My mother died a year ago today, at the age of 89. She lived a remarkable life, emigrating from Germany, alone, at 17; learning English and graduating from high school in Chicago; meeting my dad-to-be, her one true love, on a blind date; and raising three pretty decent kids. Along the way she became a passionate advocate for the retarded (my sister was born with Down Syndrome; we didn't at that time call it "developmentally disabled") and a dear friend and mentor to dozens of people her age and much younger.
We had the usual mother-daughter "stuff," of course, but the turning point came when Mom and I traveled to China together in November 1996. The two of us turned out to be the only people on our tour. She was a trouper. Confronting a rural pit toilet, nothing but a hole in the ground, is a test of character, not to mention a real bonding experience. We were strangers in a strange land together, on an equal footing for the first time. Her sense of humor blossomed. We had deep, thoughtful conversations. We emerged from that trip as friends, with a much deeper understanding of each other and our respective foibles.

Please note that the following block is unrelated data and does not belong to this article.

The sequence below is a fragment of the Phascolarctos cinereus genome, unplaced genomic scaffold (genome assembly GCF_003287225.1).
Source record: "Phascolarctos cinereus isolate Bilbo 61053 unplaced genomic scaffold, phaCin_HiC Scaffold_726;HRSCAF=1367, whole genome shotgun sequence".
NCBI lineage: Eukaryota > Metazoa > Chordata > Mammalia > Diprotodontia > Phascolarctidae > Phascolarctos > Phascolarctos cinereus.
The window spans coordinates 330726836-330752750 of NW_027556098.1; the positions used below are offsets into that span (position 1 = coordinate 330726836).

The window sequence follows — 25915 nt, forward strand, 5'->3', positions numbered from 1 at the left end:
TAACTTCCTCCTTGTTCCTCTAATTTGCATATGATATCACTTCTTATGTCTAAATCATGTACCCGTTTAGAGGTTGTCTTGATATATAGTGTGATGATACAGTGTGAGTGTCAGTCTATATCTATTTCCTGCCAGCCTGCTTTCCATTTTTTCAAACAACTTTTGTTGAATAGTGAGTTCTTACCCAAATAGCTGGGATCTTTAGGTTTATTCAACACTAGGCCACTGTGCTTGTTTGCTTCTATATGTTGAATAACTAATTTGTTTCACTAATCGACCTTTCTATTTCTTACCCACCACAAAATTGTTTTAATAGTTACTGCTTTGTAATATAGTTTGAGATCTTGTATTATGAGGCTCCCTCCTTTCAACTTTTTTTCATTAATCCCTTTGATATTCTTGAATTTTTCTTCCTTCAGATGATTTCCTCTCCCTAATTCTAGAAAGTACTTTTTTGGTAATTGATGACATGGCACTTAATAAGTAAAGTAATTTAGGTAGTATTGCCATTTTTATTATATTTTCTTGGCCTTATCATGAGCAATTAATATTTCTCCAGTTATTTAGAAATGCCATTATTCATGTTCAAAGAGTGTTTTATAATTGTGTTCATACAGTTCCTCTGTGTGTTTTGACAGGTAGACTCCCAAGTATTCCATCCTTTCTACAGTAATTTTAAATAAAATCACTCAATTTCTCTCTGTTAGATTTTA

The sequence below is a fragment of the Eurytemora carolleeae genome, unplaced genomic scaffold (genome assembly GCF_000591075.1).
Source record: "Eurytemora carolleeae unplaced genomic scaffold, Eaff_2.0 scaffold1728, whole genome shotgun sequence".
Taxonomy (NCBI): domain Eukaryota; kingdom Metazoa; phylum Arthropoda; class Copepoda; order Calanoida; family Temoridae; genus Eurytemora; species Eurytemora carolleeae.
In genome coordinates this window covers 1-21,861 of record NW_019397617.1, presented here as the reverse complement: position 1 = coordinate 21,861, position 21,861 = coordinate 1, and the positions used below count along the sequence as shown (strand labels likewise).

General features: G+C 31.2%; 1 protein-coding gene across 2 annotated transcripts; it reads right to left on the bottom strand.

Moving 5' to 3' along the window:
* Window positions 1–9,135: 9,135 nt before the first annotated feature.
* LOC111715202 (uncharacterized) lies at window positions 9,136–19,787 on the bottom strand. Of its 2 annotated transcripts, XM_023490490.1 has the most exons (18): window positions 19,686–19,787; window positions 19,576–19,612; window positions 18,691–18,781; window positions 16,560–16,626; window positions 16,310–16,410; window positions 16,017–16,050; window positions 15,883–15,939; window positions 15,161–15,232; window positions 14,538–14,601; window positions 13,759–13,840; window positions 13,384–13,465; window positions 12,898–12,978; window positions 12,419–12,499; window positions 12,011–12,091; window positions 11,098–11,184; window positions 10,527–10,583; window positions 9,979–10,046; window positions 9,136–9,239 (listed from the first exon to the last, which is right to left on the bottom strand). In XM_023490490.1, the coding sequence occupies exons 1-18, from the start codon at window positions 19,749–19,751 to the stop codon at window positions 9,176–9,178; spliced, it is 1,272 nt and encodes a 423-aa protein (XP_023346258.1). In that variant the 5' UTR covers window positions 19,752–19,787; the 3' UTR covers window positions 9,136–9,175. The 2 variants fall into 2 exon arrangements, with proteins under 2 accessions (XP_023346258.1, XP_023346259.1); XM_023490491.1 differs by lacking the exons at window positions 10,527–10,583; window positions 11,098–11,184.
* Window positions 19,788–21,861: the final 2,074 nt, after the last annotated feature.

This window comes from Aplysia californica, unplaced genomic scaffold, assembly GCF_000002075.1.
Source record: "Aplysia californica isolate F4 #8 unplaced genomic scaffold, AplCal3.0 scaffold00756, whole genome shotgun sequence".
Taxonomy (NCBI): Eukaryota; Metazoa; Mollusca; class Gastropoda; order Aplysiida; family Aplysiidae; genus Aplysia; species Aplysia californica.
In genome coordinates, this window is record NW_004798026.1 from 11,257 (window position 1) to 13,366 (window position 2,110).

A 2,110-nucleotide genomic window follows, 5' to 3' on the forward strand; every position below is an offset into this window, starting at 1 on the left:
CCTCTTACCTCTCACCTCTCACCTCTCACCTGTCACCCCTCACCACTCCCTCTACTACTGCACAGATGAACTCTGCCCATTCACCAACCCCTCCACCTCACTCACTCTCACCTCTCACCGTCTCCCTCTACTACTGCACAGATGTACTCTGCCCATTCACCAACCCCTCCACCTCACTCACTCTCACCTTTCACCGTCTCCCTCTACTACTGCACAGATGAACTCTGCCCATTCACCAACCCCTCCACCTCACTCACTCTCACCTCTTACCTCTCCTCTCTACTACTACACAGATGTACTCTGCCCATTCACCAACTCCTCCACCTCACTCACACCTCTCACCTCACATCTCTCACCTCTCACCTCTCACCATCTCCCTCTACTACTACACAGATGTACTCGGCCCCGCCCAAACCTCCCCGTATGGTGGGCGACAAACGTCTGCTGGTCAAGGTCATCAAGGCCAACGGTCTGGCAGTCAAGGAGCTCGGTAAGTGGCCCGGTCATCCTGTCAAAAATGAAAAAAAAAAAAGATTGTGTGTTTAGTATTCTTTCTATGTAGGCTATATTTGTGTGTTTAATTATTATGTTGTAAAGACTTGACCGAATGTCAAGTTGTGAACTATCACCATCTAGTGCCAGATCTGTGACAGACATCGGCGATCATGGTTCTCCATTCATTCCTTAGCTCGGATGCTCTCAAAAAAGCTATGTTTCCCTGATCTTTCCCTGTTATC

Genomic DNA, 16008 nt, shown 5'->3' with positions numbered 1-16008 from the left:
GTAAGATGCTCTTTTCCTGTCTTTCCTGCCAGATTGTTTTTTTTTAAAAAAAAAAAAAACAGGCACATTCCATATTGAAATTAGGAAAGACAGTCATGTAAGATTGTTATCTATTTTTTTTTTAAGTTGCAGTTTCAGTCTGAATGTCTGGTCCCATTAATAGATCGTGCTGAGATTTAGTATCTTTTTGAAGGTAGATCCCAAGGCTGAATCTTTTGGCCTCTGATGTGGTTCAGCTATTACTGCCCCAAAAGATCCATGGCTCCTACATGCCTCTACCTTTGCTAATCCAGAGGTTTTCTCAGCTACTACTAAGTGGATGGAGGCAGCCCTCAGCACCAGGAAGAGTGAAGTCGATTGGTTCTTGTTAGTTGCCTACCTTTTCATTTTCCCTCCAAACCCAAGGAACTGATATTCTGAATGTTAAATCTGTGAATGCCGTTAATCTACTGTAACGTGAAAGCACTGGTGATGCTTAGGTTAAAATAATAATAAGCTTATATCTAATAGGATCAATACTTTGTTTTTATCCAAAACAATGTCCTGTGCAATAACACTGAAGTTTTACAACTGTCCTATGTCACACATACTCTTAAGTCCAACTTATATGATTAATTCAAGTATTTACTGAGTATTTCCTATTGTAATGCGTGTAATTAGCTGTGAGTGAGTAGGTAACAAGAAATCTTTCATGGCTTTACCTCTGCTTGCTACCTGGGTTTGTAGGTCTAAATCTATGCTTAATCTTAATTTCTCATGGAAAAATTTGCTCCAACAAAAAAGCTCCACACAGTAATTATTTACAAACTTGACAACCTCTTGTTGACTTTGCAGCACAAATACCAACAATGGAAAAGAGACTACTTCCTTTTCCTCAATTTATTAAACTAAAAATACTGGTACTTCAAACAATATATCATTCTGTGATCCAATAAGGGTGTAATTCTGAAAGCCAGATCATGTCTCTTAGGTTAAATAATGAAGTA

This morning I lit a candle, and picked out a few old photos from the hundreds that my brother Larry and my nephew Josh scanned last year.
I miss you, Mom.
Hertha Levi Basch, 12 December 1916 - 28 June 2006.